SEARCH AND WILDFLOWER HOME PAGE    WHITE FLOWERS      CONTACT US



This is a native species.

Rhus glabra
Rhus glabra (Smooth Sumac)
Anacardiaceae (Sumac Family)

Foothills. Woodland edges, openings. Summer.
Lower Dolores River Canyon, October 16, 2007.

Rhus glabra is found in the Four Corners area of Colorado, Arizona, and Utah but not in New Mexico.  It is not a common plant but it certainly is easy to spot in the fall with its brilliant red leaves and tightly packed pyramid of red fruits.

Rhus glabra grows to over six feet tall with main stems of an inch or more in diameter. It is almost always found in thick patches which it forms from spreading roots.

The plant is usually dioecious, i.e., male and female flowers appear on separate plants. Both male and female flowers are white to green in dense clusters. 

Red seeds are in a tight pyramid-shaped cluster and are a very common sight throughout the United States in the late fall and winter.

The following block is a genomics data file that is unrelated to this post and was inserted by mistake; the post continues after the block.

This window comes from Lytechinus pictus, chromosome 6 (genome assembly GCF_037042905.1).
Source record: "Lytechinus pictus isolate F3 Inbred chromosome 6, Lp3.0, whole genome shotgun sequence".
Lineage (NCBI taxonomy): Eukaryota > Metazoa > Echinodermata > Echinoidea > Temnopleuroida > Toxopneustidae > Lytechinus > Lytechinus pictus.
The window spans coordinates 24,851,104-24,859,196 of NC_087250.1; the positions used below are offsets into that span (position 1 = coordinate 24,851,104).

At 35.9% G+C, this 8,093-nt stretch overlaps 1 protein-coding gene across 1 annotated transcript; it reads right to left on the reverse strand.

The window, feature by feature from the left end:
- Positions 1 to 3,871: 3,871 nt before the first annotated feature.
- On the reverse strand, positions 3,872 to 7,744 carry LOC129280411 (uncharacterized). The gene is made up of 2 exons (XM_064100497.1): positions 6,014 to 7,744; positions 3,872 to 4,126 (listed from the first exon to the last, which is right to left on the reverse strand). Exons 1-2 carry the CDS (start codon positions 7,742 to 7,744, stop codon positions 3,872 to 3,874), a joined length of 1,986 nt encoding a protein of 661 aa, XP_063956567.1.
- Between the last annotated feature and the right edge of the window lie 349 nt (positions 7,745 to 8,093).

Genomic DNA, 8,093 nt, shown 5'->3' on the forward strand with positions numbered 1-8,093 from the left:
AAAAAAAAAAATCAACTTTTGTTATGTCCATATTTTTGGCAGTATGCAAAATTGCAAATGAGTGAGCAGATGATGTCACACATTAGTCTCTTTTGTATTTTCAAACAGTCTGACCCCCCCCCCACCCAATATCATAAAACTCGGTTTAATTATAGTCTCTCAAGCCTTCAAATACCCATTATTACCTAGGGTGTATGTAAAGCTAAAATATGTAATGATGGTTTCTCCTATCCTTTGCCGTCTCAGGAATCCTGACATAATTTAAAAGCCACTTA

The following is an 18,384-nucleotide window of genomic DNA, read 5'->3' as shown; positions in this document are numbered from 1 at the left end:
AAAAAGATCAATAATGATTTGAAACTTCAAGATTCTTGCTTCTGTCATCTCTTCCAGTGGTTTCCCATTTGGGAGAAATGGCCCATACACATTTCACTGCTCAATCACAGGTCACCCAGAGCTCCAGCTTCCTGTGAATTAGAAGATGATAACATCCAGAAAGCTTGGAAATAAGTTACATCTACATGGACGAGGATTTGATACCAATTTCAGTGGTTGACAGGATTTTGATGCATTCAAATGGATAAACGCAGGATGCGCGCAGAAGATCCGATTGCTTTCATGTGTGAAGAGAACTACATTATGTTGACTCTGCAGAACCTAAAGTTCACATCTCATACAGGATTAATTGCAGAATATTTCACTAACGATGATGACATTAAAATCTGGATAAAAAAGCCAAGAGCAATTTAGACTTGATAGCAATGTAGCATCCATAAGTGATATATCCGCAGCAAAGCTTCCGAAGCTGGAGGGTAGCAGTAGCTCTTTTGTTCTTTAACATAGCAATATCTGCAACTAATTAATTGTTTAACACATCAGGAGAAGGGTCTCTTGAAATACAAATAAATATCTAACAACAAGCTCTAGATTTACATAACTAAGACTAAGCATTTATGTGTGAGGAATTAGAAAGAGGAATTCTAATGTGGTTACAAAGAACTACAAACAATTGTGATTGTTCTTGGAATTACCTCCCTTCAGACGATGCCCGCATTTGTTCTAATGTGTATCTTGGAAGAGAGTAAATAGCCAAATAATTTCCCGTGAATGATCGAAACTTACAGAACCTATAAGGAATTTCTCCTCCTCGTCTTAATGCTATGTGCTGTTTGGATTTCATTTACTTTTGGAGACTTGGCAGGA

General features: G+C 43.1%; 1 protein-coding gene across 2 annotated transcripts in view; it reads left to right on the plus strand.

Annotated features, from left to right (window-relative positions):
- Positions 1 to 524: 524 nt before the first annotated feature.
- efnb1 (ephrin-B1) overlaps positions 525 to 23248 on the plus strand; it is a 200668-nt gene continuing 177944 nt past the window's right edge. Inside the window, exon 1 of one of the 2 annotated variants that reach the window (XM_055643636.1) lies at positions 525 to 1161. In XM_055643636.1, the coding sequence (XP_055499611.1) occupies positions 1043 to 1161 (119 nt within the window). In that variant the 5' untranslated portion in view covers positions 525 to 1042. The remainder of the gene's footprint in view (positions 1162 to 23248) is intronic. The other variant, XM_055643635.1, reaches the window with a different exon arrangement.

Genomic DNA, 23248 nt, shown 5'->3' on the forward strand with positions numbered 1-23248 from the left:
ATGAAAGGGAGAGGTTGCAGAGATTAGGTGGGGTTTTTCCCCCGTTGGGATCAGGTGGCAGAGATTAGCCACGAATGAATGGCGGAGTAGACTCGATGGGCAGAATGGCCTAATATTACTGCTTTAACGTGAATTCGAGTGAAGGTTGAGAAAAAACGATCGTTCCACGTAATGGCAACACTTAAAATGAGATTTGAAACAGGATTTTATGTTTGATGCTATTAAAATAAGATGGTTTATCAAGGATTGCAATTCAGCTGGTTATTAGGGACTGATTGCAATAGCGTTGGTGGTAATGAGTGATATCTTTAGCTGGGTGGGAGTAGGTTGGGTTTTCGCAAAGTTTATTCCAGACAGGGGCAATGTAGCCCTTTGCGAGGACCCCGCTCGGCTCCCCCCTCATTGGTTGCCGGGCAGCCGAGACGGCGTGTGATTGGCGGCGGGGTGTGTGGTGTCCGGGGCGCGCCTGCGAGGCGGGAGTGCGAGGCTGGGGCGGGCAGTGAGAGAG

Rhus glabra's close cousin Rhus typhina, shares many of its growth characteristics but has velvety-hairy twigs and is found mostly in the eastern  U.S., only rarely in Colorado and Utah and not in Arizona or New Mexico.

The genus and this species were named by Linnaeus in 1753 from specimens found in "Habitat in America septentrionali [north]".  (Quotation from Intermountain Flora.)

Rhus glabra (Smooth Sumac)
Anacardiaceae (Sumac Family)

Foothills. Woodland edges, openings. Summer.
Lower Dolores River Canyon, October 16, 2007.

Rhus glabra (Smooth Sumac)
Anacardiaceae (Sumac Family)

Foothills. Woodland edges, openings. Summer.
Lower Dolores River Canyon, October 16, 2007.

Smooth twigs and leaves give the plant its specific epithet, "glabra", Latin for "smooth".

Range map © John Kartesz,
Floristic Synthesis of North America

State Color Key

Species present in state and native
Species present in state and exotic
Species not present in state

County Color Key

Species present and not rare
Species present and rare
Species extirpated (historic)
Species extinct
Species noxious
Species exotic and present
Native species, but adventive in state
Eradicated
Questionable presence

Range map for Rhus glabra